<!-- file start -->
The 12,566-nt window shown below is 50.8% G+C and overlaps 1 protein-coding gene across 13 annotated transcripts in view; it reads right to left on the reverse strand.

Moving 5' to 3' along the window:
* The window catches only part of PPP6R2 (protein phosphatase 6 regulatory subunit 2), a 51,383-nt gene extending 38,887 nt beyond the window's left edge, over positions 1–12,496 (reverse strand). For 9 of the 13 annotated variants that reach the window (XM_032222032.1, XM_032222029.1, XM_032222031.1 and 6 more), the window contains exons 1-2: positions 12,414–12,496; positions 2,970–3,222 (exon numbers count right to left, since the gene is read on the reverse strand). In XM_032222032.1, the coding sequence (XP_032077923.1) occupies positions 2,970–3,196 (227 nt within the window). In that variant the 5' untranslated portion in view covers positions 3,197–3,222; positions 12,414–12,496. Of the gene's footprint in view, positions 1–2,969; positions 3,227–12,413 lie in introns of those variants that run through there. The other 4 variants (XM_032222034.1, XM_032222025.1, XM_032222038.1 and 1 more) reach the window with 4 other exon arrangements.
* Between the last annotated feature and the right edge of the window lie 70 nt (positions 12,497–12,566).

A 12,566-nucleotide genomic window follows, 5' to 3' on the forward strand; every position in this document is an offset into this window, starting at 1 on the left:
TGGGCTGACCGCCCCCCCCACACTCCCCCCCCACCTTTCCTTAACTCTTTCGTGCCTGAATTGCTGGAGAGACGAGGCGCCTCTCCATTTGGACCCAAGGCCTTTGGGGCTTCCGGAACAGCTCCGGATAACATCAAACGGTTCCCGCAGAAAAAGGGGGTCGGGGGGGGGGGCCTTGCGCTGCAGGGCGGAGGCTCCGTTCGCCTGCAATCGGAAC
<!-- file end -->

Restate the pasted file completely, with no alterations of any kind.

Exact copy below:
The 12,566-nt window shown below is 50.8% G+C and overlaps 1 protein-coding gene across 13 annotated transcripts in view; it reads right to left on the reverse strand.

Moving 5' to 3' along the window:
* The window catches only part of PPP6R2 (protein phosphatase 6 regulatory subunit 2), a 51,383-nt gene extending 38,887 nt beyond the window's left edge, over positions 1–12,496 (reverse strand). For 9 of the 13 annotated variants that reach the window (XM_032222032.1, XM_032222029.1, XM_032222031.1 and 6 more), the window contains exons 1-2: positions 12,414–12,496; positions 2,970–3,222 (exon numbers count right to left, since the gene is read on the reverse strand). In XM_032222032.1, the coding sequence (XP_032077923.1) occupies positions 2,970–3,196 (227 nt within the window). In that variant the 5' untranslated portion in view covers positions 3,197–3,222; positions 12,414–12,496. Of the gene's footprint in view, positions 1–2,969; positions 3,227–12,413 lie in introns of those variants that run through there. The other 4 variants (XM_032222034.1, XM_032222025.1, XM_032222038.1 and 1 more) reach the window with 4 other exon arrangements.
* Between the last annotated feature and the right edge of the window lie 70 nt (positions 12,497–12,566).

A 12,566-nucleotide genomic window follows, 5' to 3' on the forward strand; every position in this document is an offset into this window, starting at 1 on the left:
TGGGCTGACCGCCCCCCCCACACTCCCCCCCCACCTTTCCTTAACTCTTTCGTGCCTGAATTGCTGGAGAGACGAGGCGCCTCTCCATTTGGACCCAAGGCCTTTGGGGCTTCCGGAACAGCTCCGGATAACATCAAACGGTTCCCGCAGAAAAAGGGGGTCGGGGGGGGGGGCCTTGCGCTGCAGGGCGGAGGCTCCGTTCGCCTGCAATCGGAAC